The ALE logic 44 circuit receives external control signals latched by NCLK to generate an ALE signal (ALE). The ALE signal is used to enable the address buffer 12 as will be described herein. While FIG. 1 illustrates an external chip enable signal (CEx) as one of the external control signals, one skilled in the art would recognize that other external signals may be used to generate ALE according to the operation of the particular SRAM 10.
Referring once again to FIG. 1 it is shown that the address buffer circuit 12 receives an external address (ADDx), the NCLK signal, and the ALE signal. In response to these signals it generates an internal address signal (ADD). Referring now to FIG. 2, a block schematic diagram is set forth illustrating the address buffer 12 of the preferred embodiment of present invention. The external address (ADDx) consists of a number of address bits (A0 to AN), and the address buffer 12 includes a buffer signal path 48 for each bit. Each buffer path 48 includes an input buffer 50, a first address passgate 52, a first address latch 54, a second address passgate 56 and a second address latch 58. The input buffer 50 includes two inverters in series. The first passgates 52 are commonly controlled by the NCLK signal. The second passgates are commonly controlled by the ALE signal. When the SRAM 10 is in the asynchronous mode NCLK is high and passgates 52 are always on. If ALE is high in the asynchronous mode, the second passgates 56 are enabled, and the first and second latches (54 and 58) buffer the address signal. Thus, in asynchronous mode the ADDx signal propagates through the address buffer 12 and is provided as output ADD. In contrast, if the SRAM is in synchronous mode, ADDx is latched on the falling edge of NCLK, and the ADD signal is allowed to change on the rising edge of the ALE signal. Accordingly, the output of the address buffer 12 is a clocked signal during synchronous operation. As shown in FIG. 1, ADD is provided as an input to the ATD generating circuit 14.
One skilled in the art will recognize that the address signal (ADD) is also provided to row and column decoders (not shown). Such circuits are well understood in the art and will not be discussed in any further detail herein.
FIG. 3 sets forth a block diagram of the ATD generating circuit 14 which is shown to include an asynchronous ATD circuit 60, a synchronous ATD circuit 62, and an ATD select circuit 64. According to well known principles, the asynchronous ATD circuit 60 receives the address signal ADD and generates an asynchronous ATD signal (a-ATD) whenever a change in address occurs. In accordance with well understood design principles, a-ATD is a signal of predetermined, limited duration. ATD signal generating circuits for asynchronous SRAMs are known in the art and so will not be discussed in detail herein. It is understood that an a-ATD signal could also be generated from additional external signals. As just one example, a chip enable signal or a combination of chip enable signals could be used to generate a-ATD.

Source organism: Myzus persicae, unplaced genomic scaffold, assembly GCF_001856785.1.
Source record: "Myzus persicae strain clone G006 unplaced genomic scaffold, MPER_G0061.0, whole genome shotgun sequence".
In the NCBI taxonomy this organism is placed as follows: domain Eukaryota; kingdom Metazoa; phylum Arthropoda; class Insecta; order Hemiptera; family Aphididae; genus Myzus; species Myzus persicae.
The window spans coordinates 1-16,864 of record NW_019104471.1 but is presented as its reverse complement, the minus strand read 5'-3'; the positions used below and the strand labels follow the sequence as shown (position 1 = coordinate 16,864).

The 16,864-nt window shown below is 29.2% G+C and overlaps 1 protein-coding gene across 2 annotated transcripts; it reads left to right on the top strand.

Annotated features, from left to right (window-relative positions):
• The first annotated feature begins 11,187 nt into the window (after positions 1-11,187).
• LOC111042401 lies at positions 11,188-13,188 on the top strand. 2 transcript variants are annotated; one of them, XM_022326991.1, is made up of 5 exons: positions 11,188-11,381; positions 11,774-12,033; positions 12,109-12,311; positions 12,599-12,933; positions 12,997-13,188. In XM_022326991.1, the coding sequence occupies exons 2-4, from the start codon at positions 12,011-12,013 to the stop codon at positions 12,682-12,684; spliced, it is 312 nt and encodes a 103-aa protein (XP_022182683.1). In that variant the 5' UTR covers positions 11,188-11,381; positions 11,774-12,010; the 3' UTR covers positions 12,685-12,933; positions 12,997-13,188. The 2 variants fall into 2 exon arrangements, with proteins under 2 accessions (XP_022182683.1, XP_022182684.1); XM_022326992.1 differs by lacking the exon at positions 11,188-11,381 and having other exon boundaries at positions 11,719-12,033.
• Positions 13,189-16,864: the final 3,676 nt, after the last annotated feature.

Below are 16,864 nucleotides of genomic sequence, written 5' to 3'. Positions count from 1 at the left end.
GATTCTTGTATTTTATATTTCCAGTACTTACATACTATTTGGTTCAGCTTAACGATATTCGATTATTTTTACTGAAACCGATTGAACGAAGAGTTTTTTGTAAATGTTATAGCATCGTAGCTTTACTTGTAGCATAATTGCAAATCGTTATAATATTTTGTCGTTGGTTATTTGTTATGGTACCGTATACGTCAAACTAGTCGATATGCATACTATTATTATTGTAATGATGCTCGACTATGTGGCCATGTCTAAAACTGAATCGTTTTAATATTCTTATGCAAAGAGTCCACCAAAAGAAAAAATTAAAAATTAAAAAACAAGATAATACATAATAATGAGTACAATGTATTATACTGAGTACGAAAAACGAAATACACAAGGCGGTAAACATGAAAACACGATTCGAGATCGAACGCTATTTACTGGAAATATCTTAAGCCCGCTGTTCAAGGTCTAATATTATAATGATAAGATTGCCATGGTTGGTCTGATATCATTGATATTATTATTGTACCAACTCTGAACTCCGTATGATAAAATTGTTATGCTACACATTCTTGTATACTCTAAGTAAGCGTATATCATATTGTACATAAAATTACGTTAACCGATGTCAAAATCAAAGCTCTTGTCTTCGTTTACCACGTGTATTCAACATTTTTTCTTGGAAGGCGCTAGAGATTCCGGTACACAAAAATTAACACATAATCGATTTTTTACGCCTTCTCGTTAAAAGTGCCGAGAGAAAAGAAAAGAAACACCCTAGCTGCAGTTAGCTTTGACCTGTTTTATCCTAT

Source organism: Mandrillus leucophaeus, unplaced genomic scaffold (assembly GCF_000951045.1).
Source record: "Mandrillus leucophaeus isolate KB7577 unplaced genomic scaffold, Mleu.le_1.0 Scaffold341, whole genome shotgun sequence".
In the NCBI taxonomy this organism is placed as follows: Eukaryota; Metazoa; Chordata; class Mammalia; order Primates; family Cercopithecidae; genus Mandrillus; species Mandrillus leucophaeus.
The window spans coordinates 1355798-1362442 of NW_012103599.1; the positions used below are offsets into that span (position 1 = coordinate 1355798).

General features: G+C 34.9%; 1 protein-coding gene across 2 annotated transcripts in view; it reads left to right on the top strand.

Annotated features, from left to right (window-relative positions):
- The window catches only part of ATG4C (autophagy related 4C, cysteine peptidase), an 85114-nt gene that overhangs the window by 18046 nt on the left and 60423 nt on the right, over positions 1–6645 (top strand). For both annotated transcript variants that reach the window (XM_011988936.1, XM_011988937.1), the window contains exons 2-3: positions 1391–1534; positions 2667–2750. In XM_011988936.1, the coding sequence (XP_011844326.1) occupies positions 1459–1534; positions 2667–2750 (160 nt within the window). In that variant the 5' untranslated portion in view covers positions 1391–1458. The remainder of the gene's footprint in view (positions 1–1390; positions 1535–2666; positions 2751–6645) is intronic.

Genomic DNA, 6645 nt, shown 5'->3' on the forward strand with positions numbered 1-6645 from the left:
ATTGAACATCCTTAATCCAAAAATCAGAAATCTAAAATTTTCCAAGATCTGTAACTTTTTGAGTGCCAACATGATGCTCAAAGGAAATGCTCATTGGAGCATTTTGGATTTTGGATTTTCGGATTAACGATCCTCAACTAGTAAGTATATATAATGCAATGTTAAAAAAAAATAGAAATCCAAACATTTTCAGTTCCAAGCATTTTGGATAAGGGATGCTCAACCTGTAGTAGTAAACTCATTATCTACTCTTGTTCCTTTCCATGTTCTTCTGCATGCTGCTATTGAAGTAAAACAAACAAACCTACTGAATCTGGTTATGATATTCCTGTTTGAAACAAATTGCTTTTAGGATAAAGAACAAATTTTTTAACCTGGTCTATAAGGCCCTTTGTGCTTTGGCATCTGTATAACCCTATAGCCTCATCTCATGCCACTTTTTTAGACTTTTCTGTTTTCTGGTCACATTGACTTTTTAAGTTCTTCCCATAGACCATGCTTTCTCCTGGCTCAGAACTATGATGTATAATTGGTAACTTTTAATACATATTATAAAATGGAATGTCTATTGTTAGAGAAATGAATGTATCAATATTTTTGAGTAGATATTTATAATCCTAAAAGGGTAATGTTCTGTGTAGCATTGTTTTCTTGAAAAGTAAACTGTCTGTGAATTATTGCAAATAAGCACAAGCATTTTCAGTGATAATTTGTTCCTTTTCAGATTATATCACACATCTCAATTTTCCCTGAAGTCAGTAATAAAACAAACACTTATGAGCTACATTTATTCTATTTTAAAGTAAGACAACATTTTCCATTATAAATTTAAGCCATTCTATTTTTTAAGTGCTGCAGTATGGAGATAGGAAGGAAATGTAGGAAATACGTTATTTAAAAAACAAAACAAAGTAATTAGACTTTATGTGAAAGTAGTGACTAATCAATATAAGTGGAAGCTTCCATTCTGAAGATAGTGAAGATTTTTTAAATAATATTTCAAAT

The synchronous ATD circuit 62 generates a synchronous ATD signal (s-ATD). It is understood that while the synchronous timing signal is called "s-ATD" herein, it is not generated by a change in address. The first edge of s-ATD (in the preferred embodiment a falling edge) is generated from a delay clock pulse CLAT edge and logic determined from the ALE, ADV and WES inputs. The second (rising) edge of s-ATD is created by a pull-up circuit activated by an end-of-cycle signal (EOC). The generation of both EOC and WES will be discussed at a later point herein. As shown in the figure, s-ATD and a-ATD are provided to the ATD select circuit 64. The ATD select circuit 64, receives the ATM signal, and if it is high (indicating asynchronous operation) it will output the a-ATD signal. If ATM is low, the ATD select circuit 64 provides the s-ATD signal as an output.
Referring now to FIG. 4, preferred embodiments of the synchronous ATD circuit 62 and ATD select circuit 64 are illustrated. The synchronous ATD circuit 62 includes four NAND gates (G1-G4), inverter I1, p-channel MOS transistor P1 and n-channel MOS transistors N1 and N2. P1 has its source coupled to the ATD select circuit 64 and its drain coupled to the drain of N1. N1 has its source coupled to the drain of N2 and the source of N2 is coupled to ground. EOC is inverted by I1 and applied to the gates of P1 and N2. The outputs of G1-G3 are provided as inputs to G4, and the output of G4 drives the gate of N1. G1-G3 each have two inputs, one of which is CLAT. The other inputs to G1-G3 are ALE, ADV and WES, respectively.
The generation of s-ATD begins with EOC low. With EOC low, P1 is turned off and N2 is turned on. Provided any of the signals ALE, ADV or WES are high, on the rising edge of CLAT, N1 will turn on, pulling the drains of N1 and P1 (node ND1) low by way of N2. This generates the falling edge of s-ATD. Provided the source of P1 is coupled to a high logic state, when EOC falls, N2 is turned off and P1 is turned on, pulling ND1 high. This is the subsequent rising edge of the s-ATD signal.